What Is Molar Mass?
Molar mass is the mass (in atomic mass units) of one mole of a of a substance. One atomic mass unit (u) is equal to 1/12 the mass of one atom of carbon-12.
It is also sometimes called: Molecular Mass, Molecular Weight, Formula Mass, or Formula Weight.
How can I find the molar mass of an element?
The molar mass of elements is found by looking at the atomic mass of the element on the periodic table. For example, if you want to find the molar mass of carbon, you would find the atomic mass of carbon on the periodic table, and this is equal to the molar mass in grams per mole. So, in our example, carbon has a molar mass of 12.01 grams per mole. There are a few exceptions to this rule. In some cases, the element is usually found in a different form than just one unbonded atom. In the case of hydrogen, nitrogen, oxygen, fluorine, chlorine, bromine, and iodine, the element is diatomic, meaning that each molecule of the element has two atoms of that element stuck together. As a result, the formula of hydrogen is H2, nitrogen is N2, etc.
This gets weirder for a couple of cases... phosphorus is normally found in clumps of four atoms, P4, and sulfur is found in clumps of eight atoms, or S8.
Still, aside from the exceptions above, all elements have the same molar mass as the atomic masses on the periodic table.
How can I find the molar mass of a chemical compound?
For any chemical compound that's not an element, we need to find the molar mass from the chemical formula. To do this, we need to remember a few rules.
1. Molar masses of chemical compounds are equal to the sums of the molar masses of all the atoms in one molecule of that compound.
If we have a chemical compound like NaCl, the molar mass will be equal to the molar mass of one atom of sodium plus the molar mass of one atom of chlorine. If we write this as a calculation, it looks like this:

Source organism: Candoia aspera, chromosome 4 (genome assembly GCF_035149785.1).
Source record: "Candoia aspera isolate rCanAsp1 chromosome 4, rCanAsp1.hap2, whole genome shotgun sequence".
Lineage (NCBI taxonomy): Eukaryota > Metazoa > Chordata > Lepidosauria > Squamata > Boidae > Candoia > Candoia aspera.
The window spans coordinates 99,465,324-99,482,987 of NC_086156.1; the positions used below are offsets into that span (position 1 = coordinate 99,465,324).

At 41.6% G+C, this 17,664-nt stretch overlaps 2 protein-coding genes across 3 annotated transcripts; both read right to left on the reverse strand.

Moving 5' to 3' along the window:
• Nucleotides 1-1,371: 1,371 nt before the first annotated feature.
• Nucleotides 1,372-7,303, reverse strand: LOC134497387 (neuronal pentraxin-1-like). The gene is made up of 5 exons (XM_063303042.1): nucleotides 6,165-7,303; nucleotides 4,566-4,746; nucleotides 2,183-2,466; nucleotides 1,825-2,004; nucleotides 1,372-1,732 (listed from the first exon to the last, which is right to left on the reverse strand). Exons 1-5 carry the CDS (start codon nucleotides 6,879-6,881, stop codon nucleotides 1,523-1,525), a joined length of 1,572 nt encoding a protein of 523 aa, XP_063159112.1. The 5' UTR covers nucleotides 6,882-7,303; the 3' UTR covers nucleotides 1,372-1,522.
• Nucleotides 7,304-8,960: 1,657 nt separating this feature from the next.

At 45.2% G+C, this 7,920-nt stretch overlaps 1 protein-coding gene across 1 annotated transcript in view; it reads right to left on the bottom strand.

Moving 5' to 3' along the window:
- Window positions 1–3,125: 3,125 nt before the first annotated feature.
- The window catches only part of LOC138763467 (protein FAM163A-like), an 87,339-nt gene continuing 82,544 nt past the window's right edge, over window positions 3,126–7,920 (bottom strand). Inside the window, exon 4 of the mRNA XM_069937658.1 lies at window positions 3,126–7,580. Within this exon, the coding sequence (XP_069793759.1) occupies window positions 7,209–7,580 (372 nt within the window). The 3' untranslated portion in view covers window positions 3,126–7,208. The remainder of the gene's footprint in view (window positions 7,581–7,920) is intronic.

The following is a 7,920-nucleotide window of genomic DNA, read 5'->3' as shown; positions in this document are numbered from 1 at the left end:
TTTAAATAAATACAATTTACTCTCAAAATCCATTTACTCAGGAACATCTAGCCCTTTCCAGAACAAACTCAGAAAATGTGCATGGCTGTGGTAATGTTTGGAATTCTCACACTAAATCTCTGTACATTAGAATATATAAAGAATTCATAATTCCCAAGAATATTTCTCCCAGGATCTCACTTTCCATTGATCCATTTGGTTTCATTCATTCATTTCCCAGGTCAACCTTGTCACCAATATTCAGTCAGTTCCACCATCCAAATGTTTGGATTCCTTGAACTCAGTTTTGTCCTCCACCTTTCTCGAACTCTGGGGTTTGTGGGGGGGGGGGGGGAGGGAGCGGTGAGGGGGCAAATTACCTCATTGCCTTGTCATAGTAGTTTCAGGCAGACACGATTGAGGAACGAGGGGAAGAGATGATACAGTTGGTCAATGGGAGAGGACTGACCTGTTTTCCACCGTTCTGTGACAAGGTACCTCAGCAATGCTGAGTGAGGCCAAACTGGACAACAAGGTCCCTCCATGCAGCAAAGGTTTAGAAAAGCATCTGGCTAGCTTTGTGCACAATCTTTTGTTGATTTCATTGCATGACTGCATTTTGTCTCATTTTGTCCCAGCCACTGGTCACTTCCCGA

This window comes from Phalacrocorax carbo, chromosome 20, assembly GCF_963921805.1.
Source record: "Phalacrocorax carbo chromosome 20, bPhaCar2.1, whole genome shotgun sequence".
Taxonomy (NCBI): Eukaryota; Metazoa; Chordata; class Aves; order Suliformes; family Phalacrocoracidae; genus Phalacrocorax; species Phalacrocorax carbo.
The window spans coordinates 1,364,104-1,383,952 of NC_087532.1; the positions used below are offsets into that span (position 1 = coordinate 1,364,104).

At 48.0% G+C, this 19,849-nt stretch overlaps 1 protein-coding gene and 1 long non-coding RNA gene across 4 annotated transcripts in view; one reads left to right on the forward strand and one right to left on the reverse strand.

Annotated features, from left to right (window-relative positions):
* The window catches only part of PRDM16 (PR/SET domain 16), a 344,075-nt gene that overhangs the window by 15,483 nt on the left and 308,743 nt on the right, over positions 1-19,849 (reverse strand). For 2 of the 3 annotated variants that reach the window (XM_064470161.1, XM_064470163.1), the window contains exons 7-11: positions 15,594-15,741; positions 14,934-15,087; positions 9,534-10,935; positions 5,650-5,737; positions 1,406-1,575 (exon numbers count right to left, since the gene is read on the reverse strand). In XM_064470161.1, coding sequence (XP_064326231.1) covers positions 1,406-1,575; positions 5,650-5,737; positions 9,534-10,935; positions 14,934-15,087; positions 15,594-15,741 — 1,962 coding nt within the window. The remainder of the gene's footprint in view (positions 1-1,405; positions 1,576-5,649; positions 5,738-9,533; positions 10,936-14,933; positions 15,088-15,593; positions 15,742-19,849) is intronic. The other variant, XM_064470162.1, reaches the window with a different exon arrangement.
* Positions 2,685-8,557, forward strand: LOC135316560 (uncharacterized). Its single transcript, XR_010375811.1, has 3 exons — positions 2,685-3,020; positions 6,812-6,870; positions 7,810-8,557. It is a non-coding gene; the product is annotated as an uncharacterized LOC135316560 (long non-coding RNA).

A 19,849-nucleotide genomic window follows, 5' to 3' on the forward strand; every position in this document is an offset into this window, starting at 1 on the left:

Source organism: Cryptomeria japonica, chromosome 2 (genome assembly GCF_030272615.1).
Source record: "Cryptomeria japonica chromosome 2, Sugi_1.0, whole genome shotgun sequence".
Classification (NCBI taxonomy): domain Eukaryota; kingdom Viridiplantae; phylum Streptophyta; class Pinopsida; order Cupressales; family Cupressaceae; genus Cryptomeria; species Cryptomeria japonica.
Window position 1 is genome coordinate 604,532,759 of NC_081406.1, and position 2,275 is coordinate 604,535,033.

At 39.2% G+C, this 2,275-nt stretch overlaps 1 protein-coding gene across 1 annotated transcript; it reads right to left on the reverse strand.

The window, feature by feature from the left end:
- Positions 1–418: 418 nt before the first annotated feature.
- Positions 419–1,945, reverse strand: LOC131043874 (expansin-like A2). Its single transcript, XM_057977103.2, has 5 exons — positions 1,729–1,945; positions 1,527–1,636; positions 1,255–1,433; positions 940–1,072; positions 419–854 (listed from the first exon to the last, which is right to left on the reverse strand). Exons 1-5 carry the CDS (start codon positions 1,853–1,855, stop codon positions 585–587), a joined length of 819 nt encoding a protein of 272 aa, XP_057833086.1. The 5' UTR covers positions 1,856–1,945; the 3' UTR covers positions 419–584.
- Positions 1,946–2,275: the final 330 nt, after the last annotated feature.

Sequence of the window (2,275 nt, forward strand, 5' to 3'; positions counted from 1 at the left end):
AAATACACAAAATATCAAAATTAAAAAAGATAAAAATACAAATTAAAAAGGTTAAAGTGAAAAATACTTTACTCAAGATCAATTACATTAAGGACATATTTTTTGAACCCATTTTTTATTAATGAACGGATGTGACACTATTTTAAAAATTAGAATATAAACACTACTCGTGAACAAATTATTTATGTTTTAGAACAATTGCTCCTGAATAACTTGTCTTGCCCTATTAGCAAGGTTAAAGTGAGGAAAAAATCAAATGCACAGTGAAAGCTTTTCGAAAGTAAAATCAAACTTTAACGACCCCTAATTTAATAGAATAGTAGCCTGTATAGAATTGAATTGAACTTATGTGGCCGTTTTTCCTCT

- (1 atom x 23 grams/mole Na) + (1 atom x 35.5 grams/mole Cl) = 58.5 grams/mole NaCl
2. If you have a subscript in a chemical formula, then you multiply the number of atoms of anything next to that subscript by the number of the subscript.
For most compounds, this is easy. For example, in iron (II) chloride, or FeCl2, you have one atom of iron and two atoms of chlorine. The molar mass will be equal to:
- (1 atom x 56 grams/mole Fe) + (2 atoms x 35.5 grams/mole of chlorine) = 127 grams/mole of iron (II) chloride
For other compounds, this might get a little bit more complicated. For example, take the example of zinc nitrate, or Zn(NO3)2. In this compound, we have one atom of zinc, two atoms of nitrogen (one atom inside the brackets multiplied by the subscript two) and six atoms of oxygen (three atoms in the brackets multiplied by the subscript two). The molar mass of zinc nitrate will be equal to (1 atom x 65 grams/mole of zinc) + (two atoms x 14 grams/mole of nitrogen) + (six atoms x 16 grams/mole of oxygen) = 189 grams/mole of zinc nitrate.
For all other compounds, the general idea is the same. Basically, you should know how to find the molar masses of any chemical compound now.
Using a Tool
You can also use our molar mass calculator.